RBC Canadian Open: Ignore the market leaders, says The Punter

Fabian Gomez, The Punter's sole selection for the Canadian Open
Fabian Gomez, The Punter's sole selection for the Canadian Open

Coming so soon after a gruelling and extended Open Championship some of the market leaders who appeared at St Andrews are worth ignoring says The Punter, as our man takes a detailed look at the RBC Canadian Open...


"Fabian Gomez has missed his two cuts since winning in Memphis but at 260.0259/1 I thought he was worth chancing given he finished 16th here on his only previous start two years ago."

Tournament History

The Canadian Open dates right back to 1904 and this will be the 106th edition. It's the third oldest national open in the world and prior to the establishment of the PGA Tour it was one of the most prestigious in the world, but not anymore. Unhappy with its September slot, the organising committee rallied the PGA Tour for a change in date but its new position in the calendar, one week after the Open Championship, isn't any better.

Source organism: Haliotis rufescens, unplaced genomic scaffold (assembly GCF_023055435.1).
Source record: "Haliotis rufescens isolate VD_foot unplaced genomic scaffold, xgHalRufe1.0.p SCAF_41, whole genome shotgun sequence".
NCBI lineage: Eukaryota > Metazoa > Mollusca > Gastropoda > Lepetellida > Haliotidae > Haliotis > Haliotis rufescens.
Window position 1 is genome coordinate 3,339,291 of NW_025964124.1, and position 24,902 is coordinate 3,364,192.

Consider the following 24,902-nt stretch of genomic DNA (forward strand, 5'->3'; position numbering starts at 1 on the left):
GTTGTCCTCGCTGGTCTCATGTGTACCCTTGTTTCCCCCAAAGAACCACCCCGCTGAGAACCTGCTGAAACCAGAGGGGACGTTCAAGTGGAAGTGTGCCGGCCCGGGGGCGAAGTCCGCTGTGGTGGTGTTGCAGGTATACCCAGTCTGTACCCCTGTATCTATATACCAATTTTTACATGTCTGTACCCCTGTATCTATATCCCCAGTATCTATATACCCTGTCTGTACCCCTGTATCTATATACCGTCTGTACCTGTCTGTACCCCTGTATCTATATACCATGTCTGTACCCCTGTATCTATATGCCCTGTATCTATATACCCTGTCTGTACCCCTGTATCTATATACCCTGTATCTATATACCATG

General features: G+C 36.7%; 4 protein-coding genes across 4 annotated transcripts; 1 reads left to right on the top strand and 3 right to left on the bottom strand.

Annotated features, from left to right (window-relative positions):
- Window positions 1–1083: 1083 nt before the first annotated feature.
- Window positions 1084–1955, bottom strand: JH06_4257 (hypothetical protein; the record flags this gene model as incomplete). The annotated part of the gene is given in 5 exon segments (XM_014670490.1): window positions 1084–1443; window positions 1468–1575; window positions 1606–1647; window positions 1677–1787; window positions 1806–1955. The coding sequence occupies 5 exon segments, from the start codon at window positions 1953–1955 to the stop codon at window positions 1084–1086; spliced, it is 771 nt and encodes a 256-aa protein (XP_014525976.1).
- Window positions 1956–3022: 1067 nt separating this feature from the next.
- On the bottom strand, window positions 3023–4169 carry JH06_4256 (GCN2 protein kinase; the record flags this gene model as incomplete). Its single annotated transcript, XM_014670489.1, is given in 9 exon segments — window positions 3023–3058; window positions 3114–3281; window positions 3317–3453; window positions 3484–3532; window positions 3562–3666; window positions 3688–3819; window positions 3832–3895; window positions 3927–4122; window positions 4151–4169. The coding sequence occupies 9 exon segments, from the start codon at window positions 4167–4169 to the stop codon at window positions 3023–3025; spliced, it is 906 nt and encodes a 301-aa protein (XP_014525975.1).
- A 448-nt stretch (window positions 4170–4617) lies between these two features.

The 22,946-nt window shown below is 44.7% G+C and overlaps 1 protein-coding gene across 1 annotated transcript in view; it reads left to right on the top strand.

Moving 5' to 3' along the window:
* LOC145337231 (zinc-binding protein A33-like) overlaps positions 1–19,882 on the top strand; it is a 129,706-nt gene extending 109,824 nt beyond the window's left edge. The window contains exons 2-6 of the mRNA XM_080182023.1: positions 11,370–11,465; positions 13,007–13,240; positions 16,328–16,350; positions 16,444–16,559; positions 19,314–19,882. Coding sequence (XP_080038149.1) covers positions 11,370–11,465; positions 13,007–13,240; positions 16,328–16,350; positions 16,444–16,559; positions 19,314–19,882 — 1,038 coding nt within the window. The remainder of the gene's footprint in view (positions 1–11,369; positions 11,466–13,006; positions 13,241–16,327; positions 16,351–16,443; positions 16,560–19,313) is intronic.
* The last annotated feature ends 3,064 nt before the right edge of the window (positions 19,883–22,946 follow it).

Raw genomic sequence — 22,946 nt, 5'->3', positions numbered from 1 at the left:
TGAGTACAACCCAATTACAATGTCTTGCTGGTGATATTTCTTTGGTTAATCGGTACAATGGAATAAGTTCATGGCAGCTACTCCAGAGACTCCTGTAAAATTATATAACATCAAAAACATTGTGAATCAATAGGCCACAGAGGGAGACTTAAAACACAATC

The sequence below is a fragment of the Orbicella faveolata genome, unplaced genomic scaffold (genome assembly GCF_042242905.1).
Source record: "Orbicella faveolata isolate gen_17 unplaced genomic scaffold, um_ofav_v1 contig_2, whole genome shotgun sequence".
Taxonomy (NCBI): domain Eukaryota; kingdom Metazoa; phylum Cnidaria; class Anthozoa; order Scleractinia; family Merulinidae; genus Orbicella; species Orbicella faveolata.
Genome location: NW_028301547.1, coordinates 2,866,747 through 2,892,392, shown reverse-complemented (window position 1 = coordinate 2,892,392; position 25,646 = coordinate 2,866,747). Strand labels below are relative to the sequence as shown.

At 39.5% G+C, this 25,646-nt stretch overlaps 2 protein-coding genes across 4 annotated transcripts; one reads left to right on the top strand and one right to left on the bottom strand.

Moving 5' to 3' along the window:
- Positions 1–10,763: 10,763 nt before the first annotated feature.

Other than those sponsored by tournament sponsors, RBC, the marquee names tend to take the week off and having the Open Championship extend to Monday isn't going to help any.


Venue

Glen Abbey Golf Course, Oakville, Ontario


Course Details
Par 72, 7,253 yards
2013 Stroke Index - 71.6

Glen Abbey was the first course Jack Nicklaus designed on his own and it opened for business in 1976. With the exceptions of 1980 and 1997, it was the event's permanent home between 1977 and 2000 and it's staged the championship on 26 previous occasions in total. The last time being two years ago, when Brandt Snedeker's job was made easier by Dustin Johnson driving out of bounds on the 71st hole, and prior to that it was used in 2004, 2009 and 2009.

The fairways are of average width and the bentgrass greens are generally smaller than average, undulating and often protected by steep bunkering.


Useful Sites

Event Site
Course Site
Course Tour
Twitter Link
Tee Times
Weather Forecast


TV Coverage

Live on Sky Sports all four days, starting on Thursday.


Last Five Winners
2014 - Tim Clark -17
2013 - Brandt Snedeker -16
2012 - Scott Piercy - 17
2011 - Sean O'Hair -4 (playoff)
2010 - Carl Pettersson -18


What Will it Take to Win The RBC Canadian Open?